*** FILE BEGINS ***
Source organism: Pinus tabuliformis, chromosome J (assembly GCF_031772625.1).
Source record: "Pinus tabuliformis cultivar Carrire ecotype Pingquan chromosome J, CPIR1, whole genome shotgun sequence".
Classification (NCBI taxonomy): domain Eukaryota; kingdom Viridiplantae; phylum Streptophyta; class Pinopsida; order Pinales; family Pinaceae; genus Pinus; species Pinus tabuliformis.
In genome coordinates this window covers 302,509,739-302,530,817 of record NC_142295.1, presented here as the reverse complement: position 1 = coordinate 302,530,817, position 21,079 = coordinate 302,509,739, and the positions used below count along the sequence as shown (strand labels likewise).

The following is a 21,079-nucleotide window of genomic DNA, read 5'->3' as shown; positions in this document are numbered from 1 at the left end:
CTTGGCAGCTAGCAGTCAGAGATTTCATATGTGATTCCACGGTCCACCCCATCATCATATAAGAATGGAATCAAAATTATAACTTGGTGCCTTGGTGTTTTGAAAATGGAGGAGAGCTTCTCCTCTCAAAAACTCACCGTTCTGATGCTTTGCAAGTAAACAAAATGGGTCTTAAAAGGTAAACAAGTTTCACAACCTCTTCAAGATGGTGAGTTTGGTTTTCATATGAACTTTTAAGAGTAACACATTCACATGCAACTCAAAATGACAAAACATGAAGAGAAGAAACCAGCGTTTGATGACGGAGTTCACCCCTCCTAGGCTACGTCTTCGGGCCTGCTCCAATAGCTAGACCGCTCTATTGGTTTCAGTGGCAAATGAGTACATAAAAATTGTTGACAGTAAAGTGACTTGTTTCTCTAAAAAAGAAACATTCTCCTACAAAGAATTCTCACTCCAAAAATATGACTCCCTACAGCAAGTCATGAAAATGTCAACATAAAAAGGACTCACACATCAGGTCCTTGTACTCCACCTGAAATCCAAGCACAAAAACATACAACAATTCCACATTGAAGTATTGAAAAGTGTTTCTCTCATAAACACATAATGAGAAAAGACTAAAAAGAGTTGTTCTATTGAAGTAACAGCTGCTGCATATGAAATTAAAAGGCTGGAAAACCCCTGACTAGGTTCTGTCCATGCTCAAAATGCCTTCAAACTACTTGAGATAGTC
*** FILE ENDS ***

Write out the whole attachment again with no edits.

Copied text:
Source organism: Pinus tabuliformis, chromosome J (assembly GCF_031772625.1).
Source record: "Pinus tabuliformis cultivar Carrire ecotype Pingquan chromosome J, CPIR1, whole genome shotgun sequence".
Classification (NCBI taxonomy): domain Eukaryota; kingdom Viridiplantae; phylum Streptophyta; class Pinopsida; order Pinales; family Pinaceae; genus Pinus; species Pinus tabuliformis.
In genome coordinates this window covers 302,509,739-302,530,817 of record NC_142295.1, presented here as the reverse complement: position 1 = coordinate 302,530,817, position 21,079 = coordinate 302,509,739, and the positions used below count along the sequence as shown (strand labels likewise).

The following is a 21,079-nucleotide window of genomic DNA, read 5'->3' as shown; positions in this document are numbered from 1 at the left end:
CTTGGCAGCTAGCAGTCAGAGATTTCATATGTGATTCCACGGTCCACCCCATCATCATATAAGAATGGAATCAAAATTATAACTTGGTGCCTTGGTGTTTTGAAAATGGAGGAGAGCTTCTCCTCTCAAAAACTCACCGTTCTGATGCTTTGCAAGTAAACAAAATGGGTCTTAAAAGGTAAACAAGTTTCACAACCTCTTCAAGATGGTGAGTTTGGTTTTCATATGAACTTTTAAGAGTAACACATTCACATGCAACTCAAAATGACAAAACATGAAGAGAAGAAACCAGCGTTTGATGACGGAGTTCACCCCTCCTAGGCTACGTCTTCGGGCCTGCTCCAATAGCTAGACCGCTCTATTGGTTTCAGTGGCAAATGAGTACATAAAAATTGTTGACAGTAAAGTGACTTGTTTCTCTAAAAAAGAAACATTCTCCTACAAAGAATTCTCACTCCAAAAATATGACTCCCTACAGCAAGTCATGAAAATGTCAACATAAAAAGGACTCACACATCAGGTCCTTGTACTCCACCTGAAATCCAAGCACAAAAACATACAACAATTCCACATTGAAGTATTGAAAAGTGTTTCTCTCATAAACACATAATGAGAAAAGACTAAAAAGAGTTGTTCTATTGAAGTAACAGCTGCTGCATATGAAATTAAAAGGCTGGAAAACCCCTGACTAGGTTCTGTCCATGCTCAAAATGCCTTCAAACTACTTGAGATAGTC